6 Questions to Ask When Identifying Your Top Data Center Management Problems
Identifying your top data center management problems is a foundational point for any Data Center Infrastructure Management (DCIM) project. Knowing the data center problems that you’re trying to solve helps you create your RFPs and RFIs, evaluate POCs, select and implement a DCIM software solution, and ultimately determines your criteria for initial success.
Unfortunately, defining your data center management challenges is more difficult than it sounds. And with so many competing priorities from the data center, facilities, IT, infrastructure, network, and other teams, how can you whittle your problems down to the few that will everyone agree on?
Once you have an idea what your data center management problems are, ask these six questions to clearly identify the issues you want to tackle with your DCIM project.
1. Are these problems the real problems?
Before you can identify your top data center problems, you need to gain an understanding of the different issues that the key stakeholders are experiencing. These can range from obvious problems like running out of power capacity and observable inaccuracies in asset inventories to less concrete issues, like the frustration of work orders completed incorrectly. However, keep in mind that these issues may, in fact, be “presenting problems,” symptoms of deeper, more complex challenges that might spur initial complaints but aren’t what’s truly wrong. You may need to investigate further to identify the underlying causes and make sure that implementing DCIM software will help you address them. You want your problems to be as well defined as possible so everyone is aligned on the issues and how they can be solved. Also, make sure that these problems are worth solving.
2. Can I address these problems with DCIM software?
DCIM software can solve a wide range of data center management problems, but it's not a magical cure-all. Once you’ve identified the issues that are actual problems, honestly assess and deprioritize those that can’t be solved easily or straightforwardly with DCIM software. Remember that you're trying to limit your initial project to solving only one or two problems. By restricting your pool of problems in this way, you’re able to focus your efforts, avoid wasting time and project resources, keep expectations realistic, and ensure that your criteria for DCIM success are achievable.
3. Do these problems affect business-critical data center operations?
Once you’ve limited your pool of problems to data center management challenges that can be solved with a DCIM tool, you can start to narrow your focus to the problems that have the most impact across functions, teams, or your entire organization. In many cases, this starts with data center operations, resources, and processes that are essential to the business. Focusing on these problems also helps you create criteria for prioritization that all stakeholders can agree to. Any problems that do not meet this criterion should be deprioritized.
Note: Another way to answer this question is to consider which problems align with company-wide objectives or initiatives and to prioritize accordingly. Taking this approach can also ease the way to gaining support and approval for your DCIM software project.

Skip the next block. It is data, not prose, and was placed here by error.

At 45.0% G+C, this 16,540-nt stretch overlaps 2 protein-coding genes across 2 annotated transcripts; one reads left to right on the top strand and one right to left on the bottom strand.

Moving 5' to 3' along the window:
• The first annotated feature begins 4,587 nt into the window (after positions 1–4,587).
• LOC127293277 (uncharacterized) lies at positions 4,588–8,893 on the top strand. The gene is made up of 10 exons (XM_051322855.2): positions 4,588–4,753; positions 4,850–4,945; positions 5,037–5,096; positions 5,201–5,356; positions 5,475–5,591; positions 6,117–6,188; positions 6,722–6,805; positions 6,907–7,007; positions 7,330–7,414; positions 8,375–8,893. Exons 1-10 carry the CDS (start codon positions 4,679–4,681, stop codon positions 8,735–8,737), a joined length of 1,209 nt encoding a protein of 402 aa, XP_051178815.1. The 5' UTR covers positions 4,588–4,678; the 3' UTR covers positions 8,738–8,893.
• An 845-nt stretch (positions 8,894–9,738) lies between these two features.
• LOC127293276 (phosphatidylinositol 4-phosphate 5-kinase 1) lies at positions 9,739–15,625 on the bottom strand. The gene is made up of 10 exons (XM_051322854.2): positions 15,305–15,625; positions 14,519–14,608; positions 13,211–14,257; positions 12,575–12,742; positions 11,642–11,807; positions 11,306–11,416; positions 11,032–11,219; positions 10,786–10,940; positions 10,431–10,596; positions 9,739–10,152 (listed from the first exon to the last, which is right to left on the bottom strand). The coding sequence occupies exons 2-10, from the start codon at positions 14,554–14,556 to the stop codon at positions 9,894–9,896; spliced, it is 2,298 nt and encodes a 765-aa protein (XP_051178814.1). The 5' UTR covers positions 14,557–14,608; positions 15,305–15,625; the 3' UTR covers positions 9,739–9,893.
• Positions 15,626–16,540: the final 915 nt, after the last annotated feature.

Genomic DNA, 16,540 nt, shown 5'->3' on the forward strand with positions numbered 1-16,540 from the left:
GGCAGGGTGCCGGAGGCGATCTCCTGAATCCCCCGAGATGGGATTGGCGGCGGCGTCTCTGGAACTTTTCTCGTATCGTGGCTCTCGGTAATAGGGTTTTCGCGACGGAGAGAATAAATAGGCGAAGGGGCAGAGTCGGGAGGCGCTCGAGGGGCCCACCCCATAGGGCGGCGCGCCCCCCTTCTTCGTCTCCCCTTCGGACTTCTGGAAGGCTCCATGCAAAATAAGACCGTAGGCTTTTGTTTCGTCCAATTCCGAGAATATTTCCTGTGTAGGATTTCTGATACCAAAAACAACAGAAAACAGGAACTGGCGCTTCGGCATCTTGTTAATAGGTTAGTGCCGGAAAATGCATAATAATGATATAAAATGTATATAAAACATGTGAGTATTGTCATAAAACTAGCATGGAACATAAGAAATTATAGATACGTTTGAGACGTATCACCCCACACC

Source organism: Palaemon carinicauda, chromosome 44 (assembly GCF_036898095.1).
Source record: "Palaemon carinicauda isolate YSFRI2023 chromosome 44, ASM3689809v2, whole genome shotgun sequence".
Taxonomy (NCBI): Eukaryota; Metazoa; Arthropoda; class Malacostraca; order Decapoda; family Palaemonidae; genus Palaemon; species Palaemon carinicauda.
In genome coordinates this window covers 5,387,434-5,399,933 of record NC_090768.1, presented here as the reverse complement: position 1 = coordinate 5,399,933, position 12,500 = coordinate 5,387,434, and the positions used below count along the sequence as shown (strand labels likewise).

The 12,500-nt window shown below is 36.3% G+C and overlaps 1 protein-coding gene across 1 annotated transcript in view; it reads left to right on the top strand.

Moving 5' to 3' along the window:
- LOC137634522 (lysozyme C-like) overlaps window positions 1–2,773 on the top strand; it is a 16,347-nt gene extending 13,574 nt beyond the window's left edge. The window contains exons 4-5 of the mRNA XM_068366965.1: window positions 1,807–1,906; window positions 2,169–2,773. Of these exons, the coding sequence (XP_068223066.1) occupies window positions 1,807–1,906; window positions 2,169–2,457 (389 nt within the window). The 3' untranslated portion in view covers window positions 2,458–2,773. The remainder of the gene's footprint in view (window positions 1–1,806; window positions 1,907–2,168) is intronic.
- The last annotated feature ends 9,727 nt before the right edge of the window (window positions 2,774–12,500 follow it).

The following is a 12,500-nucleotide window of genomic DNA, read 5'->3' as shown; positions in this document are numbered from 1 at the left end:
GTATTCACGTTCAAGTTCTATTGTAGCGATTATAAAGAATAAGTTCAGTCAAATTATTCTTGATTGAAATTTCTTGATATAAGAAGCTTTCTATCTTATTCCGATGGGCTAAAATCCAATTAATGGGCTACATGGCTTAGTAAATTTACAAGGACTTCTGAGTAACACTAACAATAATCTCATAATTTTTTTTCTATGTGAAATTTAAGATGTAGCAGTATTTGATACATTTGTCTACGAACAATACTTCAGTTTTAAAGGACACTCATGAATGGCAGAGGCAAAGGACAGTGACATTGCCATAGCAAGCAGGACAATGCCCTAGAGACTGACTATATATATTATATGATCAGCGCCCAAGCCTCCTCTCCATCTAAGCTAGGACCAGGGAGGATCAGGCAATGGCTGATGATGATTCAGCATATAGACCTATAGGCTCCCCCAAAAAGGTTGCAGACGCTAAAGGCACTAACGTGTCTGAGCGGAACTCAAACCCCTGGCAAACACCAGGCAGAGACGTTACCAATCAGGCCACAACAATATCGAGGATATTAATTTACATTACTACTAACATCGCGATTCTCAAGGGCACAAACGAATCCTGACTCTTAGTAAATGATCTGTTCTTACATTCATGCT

4. Can these problems wait to be resolved?
As many data center teams know, not all data center management problems need to be resolved immediately. Even high-priority projects usually have some lead time, and the actual execution of the project may take longer than expected. The point of this question is to understand and prioritize based on the urgency of the problems and their causes. It's also important to acknowledge the consequences that deferring the resolution of problems may have on mission-critical data center operations.
One caveat: Major events that have strict or fixed timelines, like a data center move, expansion, colocation, or migration, may require special consideration as you define and prioritize your problems.
5. What is the scope of each problem?
One of the main reasons for focusing on your top one or two data center management challenges is that you are looking for quick, achievable wins. When you try to solve problems that are too large in scope for your initial project, you may end up lengthening your timeline and decreasing your chances of success. Instead, once you’ve achieved success with a few small wins, build on it and slowly expand your project.
6. What is the human element in these problems?
When discussing data center management problems and the ideal ways to identify and prioritize, you might think that being detached and unemotional gives you the best chance of making the correct decisions. While that might be accurate in many cases, don’t dismiss the people factor out of hand. Excitement and advocacy for your DCIM software project can increase significantly among upper management and data center team members when they feel like their problems are being solved.
The problems you ultimately decide to tackle in your data center software project will vary based on your objectives and other factors unique to your organization and data center. The questions outlined here are meant to spur careful consideration of your real data center management problems and to help you apply filters or criteria to reduce your issues down to the top one or two challenges. Leveraging these questions as you determine your own top data center management problems and using the final output to inform your project will help you ensure that your initial DCIM software implementation is a success for all stakeholders.